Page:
Nobody likes getting the flu, but its effects upon the elderly can be quite serious, or even fatal. According to the Centers for Disease Control and Prevention (CDC), every year in the U.S. there are more than 200,000 hospitalizations and 36,000 deaths resulting from the flu. If you’re currently caring for an elderly parent who lives alone those flu statistics are certainly of concern. Fortunately, there are several reliable actions you can take to help keep them protected.
Many elderly Americans live with a fear of falling, and for good reason. According to the Centers for Disease Control and Prevention (CDC), during an average year 2.8 million seniors are injured in falls, resulting in 800,000 hospitalizations and over 27,000 fatalities. Furthermore, the CDC reports that the annual likelihood of an elderly person sustaining a serious fall, at home or elsewhere, is 1 in 3.
Serving as a family caregiver for an aging in place loved one is highly rewarding, but it can also be dangerous at times. Thousands of family caregivers are injured every year while assisting others. Those caregiver injuries oftentimes result in missed work days, costly medical bills, and neglected household responsibilities.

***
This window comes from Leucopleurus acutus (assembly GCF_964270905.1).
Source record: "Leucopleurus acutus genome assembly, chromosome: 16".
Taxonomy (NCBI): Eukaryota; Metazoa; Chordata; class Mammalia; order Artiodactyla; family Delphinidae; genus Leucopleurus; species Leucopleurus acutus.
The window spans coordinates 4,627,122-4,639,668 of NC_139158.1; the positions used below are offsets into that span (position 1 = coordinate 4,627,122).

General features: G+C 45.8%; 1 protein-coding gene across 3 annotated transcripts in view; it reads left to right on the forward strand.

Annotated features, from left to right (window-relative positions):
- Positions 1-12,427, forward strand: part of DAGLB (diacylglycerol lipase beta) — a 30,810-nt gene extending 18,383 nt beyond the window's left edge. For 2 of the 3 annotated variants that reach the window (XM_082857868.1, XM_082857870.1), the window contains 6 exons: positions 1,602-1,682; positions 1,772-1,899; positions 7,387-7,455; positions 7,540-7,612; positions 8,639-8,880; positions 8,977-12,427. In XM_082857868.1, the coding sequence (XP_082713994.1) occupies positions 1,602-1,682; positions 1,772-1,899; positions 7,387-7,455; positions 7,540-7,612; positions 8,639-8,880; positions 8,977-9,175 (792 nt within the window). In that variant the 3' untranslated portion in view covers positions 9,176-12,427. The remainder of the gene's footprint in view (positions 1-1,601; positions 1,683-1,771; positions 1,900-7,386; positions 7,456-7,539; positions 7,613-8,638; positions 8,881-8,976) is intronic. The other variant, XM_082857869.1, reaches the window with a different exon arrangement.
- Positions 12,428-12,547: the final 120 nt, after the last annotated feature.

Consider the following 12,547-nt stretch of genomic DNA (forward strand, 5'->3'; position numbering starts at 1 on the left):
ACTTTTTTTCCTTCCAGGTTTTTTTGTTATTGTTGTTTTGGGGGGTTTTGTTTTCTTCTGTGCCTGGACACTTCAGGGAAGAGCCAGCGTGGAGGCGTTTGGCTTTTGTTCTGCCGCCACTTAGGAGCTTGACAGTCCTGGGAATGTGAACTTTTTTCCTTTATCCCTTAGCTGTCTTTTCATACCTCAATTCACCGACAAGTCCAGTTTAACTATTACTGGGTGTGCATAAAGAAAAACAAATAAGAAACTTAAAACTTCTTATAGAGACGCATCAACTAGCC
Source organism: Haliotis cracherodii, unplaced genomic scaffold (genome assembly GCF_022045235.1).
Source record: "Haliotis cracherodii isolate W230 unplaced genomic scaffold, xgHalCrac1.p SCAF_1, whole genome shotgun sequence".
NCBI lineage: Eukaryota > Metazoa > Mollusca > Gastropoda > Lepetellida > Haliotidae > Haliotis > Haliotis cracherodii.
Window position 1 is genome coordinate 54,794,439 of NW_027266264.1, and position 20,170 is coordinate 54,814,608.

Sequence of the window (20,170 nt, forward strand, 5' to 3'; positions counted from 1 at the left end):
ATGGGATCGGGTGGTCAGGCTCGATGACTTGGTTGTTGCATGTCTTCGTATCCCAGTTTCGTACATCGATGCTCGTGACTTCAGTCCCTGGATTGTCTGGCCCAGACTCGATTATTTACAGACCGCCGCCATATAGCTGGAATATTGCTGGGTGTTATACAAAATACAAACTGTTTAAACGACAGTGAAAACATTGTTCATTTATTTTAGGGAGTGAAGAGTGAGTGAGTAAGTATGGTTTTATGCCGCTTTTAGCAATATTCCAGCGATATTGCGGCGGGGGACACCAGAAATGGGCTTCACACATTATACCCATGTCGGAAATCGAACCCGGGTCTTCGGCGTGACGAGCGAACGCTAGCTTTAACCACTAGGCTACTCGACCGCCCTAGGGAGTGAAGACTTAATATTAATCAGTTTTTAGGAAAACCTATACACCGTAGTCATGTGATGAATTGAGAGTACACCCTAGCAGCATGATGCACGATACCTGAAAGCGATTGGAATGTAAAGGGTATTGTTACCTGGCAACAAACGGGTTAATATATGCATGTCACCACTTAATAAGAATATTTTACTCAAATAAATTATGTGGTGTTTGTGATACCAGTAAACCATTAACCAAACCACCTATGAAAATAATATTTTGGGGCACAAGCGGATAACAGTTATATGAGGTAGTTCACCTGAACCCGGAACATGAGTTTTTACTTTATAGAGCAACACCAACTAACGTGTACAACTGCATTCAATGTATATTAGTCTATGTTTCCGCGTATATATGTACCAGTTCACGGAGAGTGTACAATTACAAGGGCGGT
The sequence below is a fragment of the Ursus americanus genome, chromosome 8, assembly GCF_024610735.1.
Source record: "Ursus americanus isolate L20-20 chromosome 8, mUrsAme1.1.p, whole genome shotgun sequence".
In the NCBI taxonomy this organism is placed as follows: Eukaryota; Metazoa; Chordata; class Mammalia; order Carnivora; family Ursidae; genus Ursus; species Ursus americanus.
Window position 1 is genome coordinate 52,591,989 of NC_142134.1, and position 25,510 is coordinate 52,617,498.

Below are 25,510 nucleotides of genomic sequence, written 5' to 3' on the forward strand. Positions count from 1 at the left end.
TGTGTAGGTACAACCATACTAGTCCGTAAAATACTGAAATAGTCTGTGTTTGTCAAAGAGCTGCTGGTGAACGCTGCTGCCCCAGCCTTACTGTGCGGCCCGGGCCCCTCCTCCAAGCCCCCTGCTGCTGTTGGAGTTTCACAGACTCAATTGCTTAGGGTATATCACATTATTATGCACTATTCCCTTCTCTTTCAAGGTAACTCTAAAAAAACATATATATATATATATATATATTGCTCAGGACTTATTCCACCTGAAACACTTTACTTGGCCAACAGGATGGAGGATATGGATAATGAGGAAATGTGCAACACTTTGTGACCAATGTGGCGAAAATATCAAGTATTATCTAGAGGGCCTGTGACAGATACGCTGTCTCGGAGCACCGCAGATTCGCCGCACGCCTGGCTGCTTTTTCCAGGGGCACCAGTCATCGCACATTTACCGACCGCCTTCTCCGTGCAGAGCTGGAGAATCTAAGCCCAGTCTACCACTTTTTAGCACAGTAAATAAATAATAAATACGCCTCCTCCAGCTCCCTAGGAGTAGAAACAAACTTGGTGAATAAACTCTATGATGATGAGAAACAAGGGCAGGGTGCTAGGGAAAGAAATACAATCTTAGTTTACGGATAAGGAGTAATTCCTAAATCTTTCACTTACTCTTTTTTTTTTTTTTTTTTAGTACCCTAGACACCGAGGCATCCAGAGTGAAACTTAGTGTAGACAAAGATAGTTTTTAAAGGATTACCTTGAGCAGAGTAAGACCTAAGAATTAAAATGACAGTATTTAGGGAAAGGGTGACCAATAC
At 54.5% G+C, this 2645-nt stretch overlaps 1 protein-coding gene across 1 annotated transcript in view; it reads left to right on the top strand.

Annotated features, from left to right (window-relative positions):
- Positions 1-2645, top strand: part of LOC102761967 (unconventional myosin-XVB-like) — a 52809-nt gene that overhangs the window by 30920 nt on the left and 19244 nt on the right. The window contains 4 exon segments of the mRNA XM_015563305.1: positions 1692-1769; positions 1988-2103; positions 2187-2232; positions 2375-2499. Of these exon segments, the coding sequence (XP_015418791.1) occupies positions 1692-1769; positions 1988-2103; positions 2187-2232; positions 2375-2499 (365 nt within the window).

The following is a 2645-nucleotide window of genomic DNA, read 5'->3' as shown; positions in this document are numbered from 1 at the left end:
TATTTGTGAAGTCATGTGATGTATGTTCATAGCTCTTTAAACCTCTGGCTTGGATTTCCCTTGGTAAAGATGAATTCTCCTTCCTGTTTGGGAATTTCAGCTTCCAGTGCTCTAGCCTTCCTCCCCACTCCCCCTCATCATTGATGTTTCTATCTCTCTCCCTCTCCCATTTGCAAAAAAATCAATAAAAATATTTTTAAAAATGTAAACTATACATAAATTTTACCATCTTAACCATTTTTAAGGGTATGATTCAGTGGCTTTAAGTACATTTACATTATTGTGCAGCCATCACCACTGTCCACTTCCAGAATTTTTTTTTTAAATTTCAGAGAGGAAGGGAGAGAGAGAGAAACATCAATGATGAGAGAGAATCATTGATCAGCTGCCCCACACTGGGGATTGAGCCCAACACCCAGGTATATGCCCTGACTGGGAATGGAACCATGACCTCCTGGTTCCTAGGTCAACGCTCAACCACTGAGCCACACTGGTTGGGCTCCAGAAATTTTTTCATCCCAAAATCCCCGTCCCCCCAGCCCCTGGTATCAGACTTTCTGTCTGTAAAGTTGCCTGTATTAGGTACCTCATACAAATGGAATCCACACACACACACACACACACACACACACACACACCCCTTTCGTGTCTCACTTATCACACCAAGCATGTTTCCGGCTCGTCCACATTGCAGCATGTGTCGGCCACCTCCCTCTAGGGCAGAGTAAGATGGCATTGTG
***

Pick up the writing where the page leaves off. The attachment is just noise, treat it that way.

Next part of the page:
You’re raising a family in the Midwest, but your elderly mother lives in the same southeastern Massachusetts home that she’s lived in for over 50 years. But mom’s health is declining, and you’re concerned. With your own household and career, it’s hard to visit; let alone provide the care she needs to keep her aging comfortably in place. Long-distance caregiving is very difficult, so wouldn’t it make more sense for mom to consider moving closer?
Over two million Americans between the ages of 45 and 56 now find themselves trying to juggle a career, care for an aging parent, and raise kids. If you’re currently caught up in the Sandwich Generation, here are some proven ways to make it work.
Serving as an in-home caregiver can be a very positive and rewarding experience. But it can also wear you down, especially when it seems like no matter how hard you try, their condition just keeps getting worse. If you’re not careful, fatigue, anxiety or even caregiver burnout, can occur, which will carry over into your personal and professional lives. Even the most dedicated caregivers sometimes need a break, and that’s nothing to be ashamed of. How will you know when it’s time to consider respite care? Use these red flags to guide your decision.